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My Oracle 9i comes with JDK 1.3. I want to use some classes that were introduced in JDK 1.4+. So can I copy the latest JDK (1.6) over the C:\oracle\oraclehome\jdk folder. Thank you.

EDIT: I should add that I want to use some JDK 1.4+ library classes in my java stored procedures. If I cannot change the internal JVM, where can I place the jar files so that the JVM knows where to resolve my references? Or do I have to use loadjava for these new classes?

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2 Answers 2

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You cannot change the version of the JVM that runs inside the database (i.e. the version of the JVM that would be used for Java stored procedures).

The version of the JDK that you see on the file system at C:\oracle\oraclehome\jdk is not the same as the version of the internal JVM. The JDK you see on the file system is there just to run the various Java based external GUIs that come with Oracle (beginning with the Oracle Universal Installer and including things like the Database Configuration Assistant (DBCA)). Although you could from a technical standpoint overwrite that install, it wouldn't affect the JVM used for Java stored procedures.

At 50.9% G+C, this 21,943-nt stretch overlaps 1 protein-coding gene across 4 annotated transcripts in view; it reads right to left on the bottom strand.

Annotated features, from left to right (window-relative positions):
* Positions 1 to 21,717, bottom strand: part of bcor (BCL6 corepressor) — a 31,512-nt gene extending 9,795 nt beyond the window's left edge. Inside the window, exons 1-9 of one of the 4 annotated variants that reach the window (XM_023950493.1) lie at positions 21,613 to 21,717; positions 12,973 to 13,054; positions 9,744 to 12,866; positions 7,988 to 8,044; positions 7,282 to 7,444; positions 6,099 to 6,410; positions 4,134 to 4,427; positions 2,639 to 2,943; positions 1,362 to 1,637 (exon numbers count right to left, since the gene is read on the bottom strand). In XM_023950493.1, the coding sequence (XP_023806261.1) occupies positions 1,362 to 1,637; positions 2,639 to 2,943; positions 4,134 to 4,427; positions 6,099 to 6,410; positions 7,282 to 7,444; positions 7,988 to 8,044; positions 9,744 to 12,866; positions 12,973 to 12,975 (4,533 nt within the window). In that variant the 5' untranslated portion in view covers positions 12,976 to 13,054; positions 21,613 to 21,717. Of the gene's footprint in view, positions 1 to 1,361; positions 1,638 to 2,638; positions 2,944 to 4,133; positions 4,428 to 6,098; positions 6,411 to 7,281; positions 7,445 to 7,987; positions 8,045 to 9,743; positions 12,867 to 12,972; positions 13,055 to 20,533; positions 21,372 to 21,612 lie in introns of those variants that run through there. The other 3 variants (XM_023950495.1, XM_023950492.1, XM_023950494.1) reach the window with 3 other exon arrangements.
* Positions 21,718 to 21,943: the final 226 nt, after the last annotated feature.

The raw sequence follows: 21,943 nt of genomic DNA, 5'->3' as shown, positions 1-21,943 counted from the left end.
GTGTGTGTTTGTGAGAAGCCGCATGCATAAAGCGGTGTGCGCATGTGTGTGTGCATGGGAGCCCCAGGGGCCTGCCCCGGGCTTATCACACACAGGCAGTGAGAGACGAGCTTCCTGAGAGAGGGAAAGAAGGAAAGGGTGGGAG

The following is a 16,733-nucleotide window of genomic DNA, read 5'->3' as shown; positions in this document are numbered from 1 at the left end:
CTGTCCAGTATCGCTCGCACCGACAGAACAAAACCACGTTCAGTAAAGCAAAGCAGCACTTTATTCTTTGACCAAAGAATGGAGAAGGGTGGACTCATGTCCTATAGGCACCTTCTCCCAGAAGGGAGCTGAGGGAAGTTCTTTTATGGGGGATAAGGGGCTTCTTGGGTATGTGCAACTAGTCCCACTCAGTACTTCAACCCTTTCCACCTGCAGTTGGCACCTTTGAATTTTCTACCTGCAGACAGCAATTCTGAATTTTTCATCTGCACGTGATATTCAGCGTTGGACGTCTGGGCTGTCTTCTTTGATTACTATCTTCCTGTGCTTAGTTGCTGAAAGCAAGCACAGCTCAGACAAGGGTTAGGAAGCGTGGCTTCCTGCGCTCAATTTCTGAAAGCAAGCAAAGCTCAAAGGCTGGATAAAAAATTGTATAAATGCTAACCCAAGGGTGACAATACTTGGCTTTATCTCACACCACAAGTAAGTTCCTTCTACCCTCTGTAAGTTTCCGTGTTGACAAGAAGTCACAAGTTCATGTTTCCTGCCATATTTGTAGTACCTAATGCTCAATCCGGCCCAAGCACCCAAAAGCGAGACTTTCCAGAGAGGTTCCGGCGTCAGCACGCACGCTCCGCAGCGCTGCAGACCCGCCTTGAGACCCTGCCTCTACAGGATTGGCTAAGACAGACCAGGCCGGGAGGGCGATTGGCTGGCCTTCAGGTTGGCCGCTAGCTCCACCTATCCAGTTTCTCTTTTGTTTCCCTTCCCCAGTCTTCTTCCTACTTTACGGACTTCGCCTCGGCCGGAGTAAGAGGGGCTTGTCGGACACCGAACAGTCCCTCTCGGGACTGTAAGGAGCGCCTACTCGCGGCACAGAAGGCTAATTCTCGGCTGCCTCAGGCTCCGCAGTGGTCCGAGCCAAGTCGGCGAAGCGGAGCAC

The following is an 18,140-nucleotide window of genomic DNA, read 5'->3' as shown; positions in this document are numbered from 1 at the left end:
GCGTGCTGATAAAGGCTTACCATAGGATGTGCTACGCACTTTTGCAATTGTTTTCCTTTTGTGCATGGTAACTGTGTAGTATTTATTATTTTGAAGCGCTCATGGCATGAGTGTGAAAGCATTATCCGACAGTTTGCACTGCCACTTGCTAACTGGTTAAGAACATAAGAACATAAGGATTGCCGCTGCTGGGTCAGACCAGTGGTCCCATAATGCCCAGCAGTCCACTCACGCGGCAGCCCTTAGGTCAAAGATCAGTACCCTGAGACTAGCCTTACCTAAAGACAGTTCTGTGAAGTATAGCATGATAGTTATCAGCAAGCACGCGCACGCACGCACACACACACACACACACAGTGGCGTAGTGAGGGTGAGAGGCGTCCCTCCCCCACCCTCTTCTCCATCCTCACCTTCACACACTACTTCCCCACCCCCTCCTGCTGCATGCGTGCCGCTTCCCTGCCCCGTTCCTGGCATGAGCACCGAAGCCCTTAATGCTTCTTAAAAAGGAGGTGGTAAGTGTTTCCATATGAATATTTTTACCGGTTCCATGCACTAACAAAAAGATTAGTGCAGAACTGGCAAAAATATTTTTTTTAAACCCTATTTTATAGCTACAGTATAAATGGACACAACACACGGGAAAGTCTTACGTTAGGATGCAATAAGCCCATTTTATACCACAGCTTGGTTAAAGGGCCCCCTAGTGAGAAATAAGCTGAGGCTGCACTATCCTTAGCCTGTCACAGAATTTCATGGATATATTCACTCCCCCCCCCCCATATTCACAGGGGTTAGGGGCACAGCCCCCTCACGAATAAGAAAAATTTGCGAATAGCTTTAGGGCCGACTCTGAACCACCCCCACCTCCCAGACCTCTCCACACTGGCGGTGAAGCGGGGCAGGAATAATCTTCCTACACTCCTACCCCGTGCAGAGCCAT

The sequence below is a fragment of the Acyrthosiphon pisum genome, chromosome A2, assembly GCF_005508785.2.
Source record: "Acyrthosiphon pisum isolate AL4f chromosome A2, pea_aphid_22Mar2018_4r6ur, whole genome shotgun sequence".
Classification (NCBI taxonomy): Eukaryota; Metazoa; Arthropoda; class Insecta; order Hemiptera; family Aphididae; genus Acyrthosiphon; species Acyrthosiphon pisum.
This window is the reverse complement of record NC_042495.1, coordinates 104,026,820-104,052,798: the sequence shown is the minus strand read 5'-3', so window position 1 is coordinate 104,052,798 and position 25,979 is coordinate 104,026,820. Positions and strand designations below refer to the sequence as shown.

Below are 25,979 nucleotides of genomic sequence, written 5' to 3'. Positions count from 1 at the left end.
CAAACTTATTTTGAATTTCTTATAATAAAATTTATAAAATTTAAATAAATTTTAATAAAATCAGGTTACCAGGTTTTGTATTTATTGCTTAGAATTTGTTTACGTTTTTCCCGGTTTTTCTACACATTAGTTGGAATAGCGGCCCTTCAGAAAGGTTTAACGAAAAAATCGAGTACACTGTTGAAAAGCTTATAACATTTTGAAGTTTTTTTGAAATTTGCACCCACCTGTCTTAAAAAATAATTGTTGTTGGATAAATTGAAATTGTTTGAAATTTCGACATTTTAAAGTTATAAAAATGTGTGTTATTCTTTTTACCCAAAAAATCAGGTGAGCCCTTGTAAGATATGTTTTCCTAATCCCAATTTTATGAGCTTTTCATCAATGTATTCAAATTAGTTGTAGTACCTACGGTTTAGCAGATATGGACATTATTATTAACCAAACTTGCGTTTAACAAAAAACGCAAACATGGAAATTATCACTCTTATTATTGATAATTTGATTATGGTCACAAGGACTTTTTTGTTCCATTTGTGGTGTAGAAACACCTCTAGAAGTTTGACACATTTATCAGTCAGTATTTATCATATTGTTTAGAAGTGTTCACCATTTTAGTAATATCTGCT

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I should add that I want to use some JDK 1.4+ library classes in my java stored procedures. If I cannot change the internal JVM, where can I place the jar files so that the JVM knows where to resolve my references? Or do I have to use loadjava for these new classes? –  Martin08 Jan 20 '11 at 17:10
1  
@Martin08 - If you're stuck with a desupported version of Oracle (9i), you're realistically not going to be able to use JDK 1.4 library classes in a Java stored procedure. The internal JVM cannot reference classes on the file system, it can only reference classes loaded into the database. And you won't be able to load classes that have dependencies on JVM 1.4 functionality until 10g. –  Justin Cave Jan 20 '11 at 17:56

Bear in mind that you can always install another JDK/JRE that doesn't clash with the Oracle installed one or the "internal" one.

We have 4/5 different JRE/JDK installations on some of our servers, since different applications require different java versions.

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